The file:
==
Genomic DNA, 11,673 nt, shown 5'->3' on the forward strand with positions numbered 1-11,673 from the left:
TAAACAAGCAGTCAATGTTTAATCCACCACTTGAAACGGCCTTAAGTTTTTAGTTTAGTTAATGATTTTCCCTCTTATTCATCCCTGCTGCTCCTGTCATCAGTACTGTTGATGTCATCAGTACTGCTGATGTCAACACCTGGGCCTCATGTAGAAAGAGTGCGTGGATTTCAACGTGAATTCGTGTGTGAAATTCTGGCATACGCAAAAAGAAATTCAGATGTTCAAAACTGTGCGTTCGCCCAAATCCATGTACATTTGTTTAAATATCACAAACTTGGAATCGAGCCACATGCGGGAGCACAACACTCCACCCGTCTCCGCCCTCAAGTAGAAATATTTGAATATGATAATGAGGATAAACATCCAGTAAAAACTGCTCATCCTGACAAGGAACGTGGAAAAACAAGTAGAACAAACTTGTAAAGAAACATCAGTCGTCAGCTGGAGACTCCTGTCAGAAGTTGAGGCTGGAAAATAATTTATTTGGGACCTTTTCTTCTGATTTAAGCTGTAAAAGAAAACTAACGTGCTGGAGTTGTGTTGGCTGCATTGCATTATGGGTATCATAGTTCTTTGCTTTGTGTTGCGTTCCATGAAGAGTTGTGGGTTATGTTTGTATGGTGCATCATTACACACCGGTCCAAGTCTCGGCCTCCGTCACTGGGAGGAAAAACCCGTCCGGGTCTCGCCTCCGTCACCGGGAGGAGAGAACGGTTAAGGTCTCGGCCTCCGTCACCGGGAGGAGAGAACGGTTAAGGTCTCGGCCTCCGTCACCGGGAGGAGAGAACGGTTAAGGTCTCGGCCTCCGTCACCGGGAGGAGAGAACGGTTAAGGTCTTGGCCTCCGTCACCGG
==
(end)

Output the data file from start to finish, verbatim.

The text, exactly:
Genomic DNA, 11,673 nt, shown 5'->3' on the forward strand with positions numbered 1-11,673 from the left:
TAAACAAGCAGTCAATGTTTAATCCACCACTTGAAACGGCCTTAAGTTTTTAGTTTAGTTAATGATTTTCCCTCTTATTCATCCCTGCTGCTCCTGTCATCAGTACTGTTGATGTCATCAGTACTGCTGATGTCAACACCTGGGCCTCATGTAGAAAGAGTGCGTGGATTTCAACGTGAATTCGTGTGTGAAATTCTGGCATACGCAAAAAGAAATTCAGATGTTCAAAACTGTGCGTTCGCCCAAATCCATGTACATTTGTTTAAATATCACAAACTTGGAATCGAGCCACATGCGGGAGCACAACACTCCACCCGTCTCCGCCCTCAAGTAGAAATATTTGAATATGATAATGAGGATAAACATCCAGTAAAAACTGCTCATCCTGACAAGGAACGTGGAAAAACAAGTAGAACAAACTTGTAAAGAAACATCAGTCGTCAGCTGGAGACTCCTGTCAGAAGTTGAGGCTGGAAAATAATTTATTTGGGACCTTTTCTTCTGATTTAAGCTGTAAAAGAAAACTAACGTGCTGGAGTTGTGTTGGCTGCATTGCATTATGGGTATCATAGTTCTTTGCTTTGTGTTGCGTTCCATGAAGAGTTGTGGGTTATGTTTGTATGGTGCATCATTACACACCGGTCCAAGTCTCGGCCTCCGTCACTGGGAGGAAAAACCCGTCCGGGTCTCGCCTCCGTCACCGGGAGGAGAGAACGGTTAAGGTCTCGGCCTCCGTCACCGGGAGGAGAGAACGGTTAAGGTCTCGGCCTCCGTCACCGGGAGGAGAGAACGGTTAAGGTCTCGGCCTCCGTCACCGGGAGGAGAGAACGGTTAAGGTCTTGGCCTCCGTCACCGG